SCHOOLCHILDREN are calling on Tameside’s drivers to help tackle deadly air pollution by turning their car engines off at the school gates.
Pupils and teachers at Stalybridge’s Gorse Hall Primary and Nursery School are helping raise awareness of the health dangers of keeping the engine running when parked up, which is a particular problem on the school run.
They’ve joined Tameside Council in supporting Transport for Greater Manchester’s (TfGM) campaign to tackle some of the common myths about leaving vehicle engines ticking over.
The youngsters held up signs saying “engine off when you stop” to drive home the message. The roadside signs will be placed around the borough.
A recent study revealed that switching off the engine when at a standstill could help reduce air pollution during peak travel hours by as much as 30 percent.
Harmful fumes pumped out don’t just affect people outside the vehicle – drivers and their passengers are exposed as well.
One misconception is that it’s a waste of fuel to restart the engine. But leaving it running wastes more fuel – every two minutes ticking over is the fuel equivalent of driving a mile.
The campaign also calls on people to walk or cycle where possible, use public transport, car share and to consider upgrading to a hybrid or electric vehicle when looking for a new car.
The eco-friendly school is already an advocate for tackling air pollution after taking part in National Clean Air Day last summer.
Pupils made a video about its causes and what families can do to protect themselves and the environment — and were named runners-up in a competition run by TfGM.
Headteacher Alexandra Flood said: “Our school has done much to raise awareness of the dangers poor air quality can have on our health.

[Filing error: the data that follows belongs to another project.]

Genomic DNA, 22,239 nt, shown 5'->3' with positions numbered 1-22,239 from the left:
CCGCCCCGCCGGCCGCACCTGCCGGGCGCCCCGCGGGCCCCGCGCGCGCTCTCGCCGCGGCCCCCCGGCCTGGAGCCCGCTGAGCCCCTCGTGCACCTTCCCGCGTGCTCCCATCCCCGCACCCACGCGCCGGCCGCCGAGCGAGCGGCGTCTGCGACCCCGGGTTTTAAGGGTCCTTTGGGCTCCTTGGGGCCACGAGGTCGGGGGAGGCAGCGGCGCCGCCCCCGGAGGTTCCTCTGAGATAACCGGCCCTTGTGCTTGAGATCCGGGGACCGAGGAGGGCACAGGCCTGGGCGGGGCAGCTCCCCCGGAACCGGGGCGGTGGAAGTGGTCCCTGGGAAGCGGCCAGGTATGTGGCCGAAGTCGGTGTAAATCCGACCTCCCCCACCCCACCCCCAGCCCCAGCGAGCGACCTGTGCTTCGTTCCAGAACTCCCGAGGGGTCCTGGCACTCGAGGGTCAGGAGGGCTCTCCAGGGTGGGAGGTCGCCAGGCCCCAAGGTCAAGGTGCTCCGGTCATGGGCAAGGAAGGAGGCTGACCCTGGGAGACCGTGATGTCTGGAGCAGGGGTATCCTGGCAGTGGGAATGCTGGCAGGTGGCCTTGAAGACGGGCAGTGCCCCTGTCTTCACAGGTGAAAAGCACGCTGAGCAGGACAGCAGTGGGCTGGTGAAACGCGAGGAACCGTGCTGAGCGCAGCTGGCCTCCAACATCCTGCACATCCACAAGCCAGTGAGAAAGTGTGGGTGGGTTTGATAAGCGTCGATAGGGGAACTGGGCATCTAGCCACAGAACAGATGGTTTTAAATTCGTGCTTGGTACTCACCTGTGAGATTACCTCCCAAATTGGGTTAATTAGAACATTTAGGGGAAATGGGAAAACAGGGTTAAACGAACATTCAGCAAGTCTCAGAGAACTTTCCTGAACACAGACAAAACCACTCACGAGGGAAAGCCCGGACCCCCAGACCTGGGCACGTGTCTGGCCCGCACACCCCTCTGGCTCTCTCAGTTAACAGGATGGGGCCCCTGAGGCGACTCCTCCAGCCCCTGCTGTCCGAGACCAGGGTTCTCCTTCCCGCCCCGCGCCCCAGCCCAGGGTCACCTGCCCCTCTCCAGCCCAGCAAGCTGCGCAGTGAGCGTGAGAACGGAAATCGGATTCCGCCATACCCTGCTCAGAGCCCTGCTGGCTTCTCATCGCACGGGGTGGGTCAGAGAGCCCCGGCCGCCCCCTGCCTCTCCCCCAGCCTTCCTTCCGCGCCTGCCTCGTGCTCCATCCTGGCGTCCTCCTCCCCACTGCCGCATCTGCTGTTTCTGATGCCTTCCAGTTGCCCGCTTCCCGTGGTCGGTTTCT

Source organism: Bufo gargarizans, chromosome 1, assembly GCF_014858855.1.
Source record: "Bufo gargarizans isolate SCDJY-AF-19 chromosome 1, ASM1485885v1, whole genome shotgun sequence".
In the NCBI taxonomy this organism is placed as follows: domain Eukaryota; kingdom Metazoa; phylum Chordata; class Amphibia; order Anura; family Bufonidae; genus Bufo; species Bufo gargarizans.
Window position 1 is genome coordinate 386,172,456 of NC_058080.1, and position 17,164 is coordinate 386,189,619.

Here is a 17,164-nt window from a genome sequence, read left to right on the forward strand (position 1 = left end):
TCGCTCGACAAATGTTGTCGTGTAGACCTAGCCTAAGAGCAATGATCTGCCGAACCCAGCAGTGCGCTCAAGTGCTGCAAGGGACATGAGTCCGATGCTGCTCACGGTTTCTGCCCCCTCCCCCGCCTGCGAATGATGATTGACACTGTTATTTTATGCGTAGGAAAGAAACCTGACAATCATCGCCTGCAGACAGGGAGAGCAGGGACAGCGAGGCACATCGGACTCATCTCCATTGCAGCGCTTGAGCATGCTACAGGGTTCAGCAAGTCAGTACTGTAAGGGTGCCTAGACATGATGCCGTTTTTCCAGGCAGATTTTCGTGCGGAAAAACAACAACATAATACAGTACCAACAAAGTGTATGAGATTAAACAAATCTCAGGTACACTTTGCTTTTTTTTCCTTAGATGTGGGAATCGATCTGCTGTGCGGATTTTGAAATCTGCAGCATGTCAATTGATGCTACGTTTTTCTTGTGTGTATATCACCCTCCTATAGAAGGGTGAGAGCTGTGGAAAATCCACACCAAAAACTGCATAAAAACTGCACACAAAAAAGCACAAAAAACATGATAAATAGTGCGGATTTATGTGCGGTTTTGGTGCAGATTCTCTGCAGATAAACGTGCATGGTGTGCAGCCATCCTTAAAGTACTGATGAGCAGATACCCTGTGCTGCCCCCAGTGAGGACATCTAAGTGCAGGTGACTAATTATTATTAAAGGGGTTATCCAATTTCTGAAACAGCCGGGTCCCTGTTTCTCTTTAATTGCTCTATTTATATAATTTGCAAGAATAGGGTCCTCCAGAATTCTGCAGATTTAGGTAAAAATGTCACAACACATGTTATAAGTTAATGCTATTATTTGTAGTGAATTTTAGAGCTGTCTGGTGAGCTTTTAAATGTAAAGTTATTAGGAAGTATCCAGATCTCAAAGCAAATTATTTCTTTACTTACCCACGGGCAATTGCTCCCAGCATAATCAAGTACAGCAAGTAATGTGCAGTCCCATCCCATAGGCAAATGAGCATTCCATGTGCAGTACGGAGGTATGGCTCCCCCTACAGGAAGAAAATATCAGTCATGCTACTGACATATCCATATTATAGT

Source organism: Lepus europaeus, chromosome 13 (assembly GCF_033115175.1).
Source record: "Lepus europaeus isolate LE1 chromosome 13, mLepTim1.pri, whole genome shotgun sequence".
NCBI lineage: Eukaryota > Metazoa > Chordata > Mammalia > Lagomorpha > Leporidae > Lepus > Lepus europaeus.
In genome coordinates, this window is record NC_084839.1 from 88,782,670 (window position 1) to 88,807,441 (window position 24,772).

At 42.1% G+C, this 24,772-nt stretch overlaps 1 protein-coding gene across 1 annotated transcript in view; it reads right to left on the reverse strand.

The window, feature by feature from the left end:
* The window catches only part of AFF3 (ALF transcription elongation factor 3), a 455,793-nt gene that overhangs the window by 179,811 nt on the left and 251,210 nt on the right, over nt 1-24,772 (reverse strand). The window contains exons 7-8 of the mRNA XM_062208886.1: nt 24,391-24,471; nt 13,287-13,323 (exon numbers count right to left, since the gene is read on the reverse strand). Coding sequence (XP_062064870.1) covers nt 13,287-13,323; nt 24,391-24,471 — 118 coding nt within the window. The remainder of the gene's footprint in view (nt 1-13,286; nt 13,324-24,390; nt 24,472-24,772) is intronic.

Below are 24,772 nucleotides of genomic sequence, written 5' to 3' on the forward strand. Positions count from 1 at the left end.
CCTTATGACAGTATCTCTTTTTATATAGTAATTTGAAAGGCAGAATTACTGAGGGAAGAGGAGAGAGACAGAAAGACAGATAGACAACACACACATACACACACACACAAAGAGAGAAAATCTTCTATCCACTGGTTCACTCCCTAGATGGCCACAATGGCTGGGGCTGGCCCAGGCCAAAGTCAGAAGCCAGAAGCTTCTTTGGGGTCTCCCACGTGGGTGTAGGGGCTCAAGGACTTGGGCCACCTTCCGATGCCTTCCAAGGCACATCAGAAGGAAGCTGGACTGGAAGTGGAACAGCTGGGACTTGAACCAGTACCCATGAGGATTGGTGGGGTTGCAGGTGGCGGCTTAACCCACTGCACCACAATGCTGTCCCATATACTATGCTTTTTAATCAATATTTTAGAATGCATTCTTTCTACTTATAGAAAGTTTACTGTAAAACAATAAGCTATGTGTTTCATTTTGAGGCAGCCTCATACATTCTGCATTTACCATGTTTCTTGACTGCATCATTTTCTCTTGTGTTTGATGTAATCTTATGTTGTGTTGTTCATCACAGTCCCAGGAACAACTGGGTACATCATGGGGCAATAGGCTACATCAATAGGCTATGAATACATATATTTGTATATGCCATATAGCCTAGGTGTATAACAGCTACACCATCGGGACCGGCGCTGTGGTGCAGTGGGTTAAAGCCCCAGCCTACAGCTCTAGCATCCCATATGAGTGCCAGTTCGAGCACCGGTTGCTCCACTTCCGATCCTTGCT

“And we’ve asked children, parents and staff to pledge to take action to reduce air pollution. These changes can be as simple as switching off the car engine during the school drop off, walking to school and avoiding busy roads, or travelling by bus or train.”
Tameside Council’s Public Health Annual Report, which can be read at www.tameside.gov.uk/publichealthreports, describes how air quality is a re-emerging 21st century public health threat. It aims to raise awareness of the risks of traffic-related air pollution and identify what individuals and organisations in Tameside can do to limit their contribution and exposure.
Tameside Council Executive Leader Cllr Brenda Warrington said: “This is a tremendous initiative from Stalybridge’s Gorse Hall Primary and Nursery School and it is something that we should encourage all schools across Tameside to do. Air pollution is a real health danger that affects us all – but we can all take simple actions to help reduce it.
“Leaving your engine running is something we’ve all done but by not leaving it ticking over we’ll reduce harmful traffic fumes and improve air quality, particularly around school gates to protect children’s health.”
Vehicle exhausts can produce harmful gases – and tiny particles of soot and other matter – that pollute the air and are linked to increases in asthma, allergies, heart and lung disease and cancer.
It’s estimated that air pollution contributes to the premature deaths of up to 2,000 people in Greater Manchester each year.
GM Mayor Andy Burnham said: “Air pollution is an invisible menace and one which our young people are particularly vulnerable to. That’s why I’m calling on those of us who make the school run to switch their engines off when parked near the school gates. It makes financial sense, environmental sense and good health sense to switch off.”
Greater Manchester’s lead for environmental issues and climate change, Councillor Alex Ganotis, added: “Switching off engines at the school gates will not only help to protect our young people but lead to real improvements in air quality in our region.”
The region has been in breach of its legal limits for nitrogen dioxide, one of the most harmful pollutants, every year since 2011.
But air quality is improving as TfGM, local councils like Tameside and other partners are busy implementing the policies and measures in Greater Manchester’s Low Emission Strategy and Air Quality Action Plan.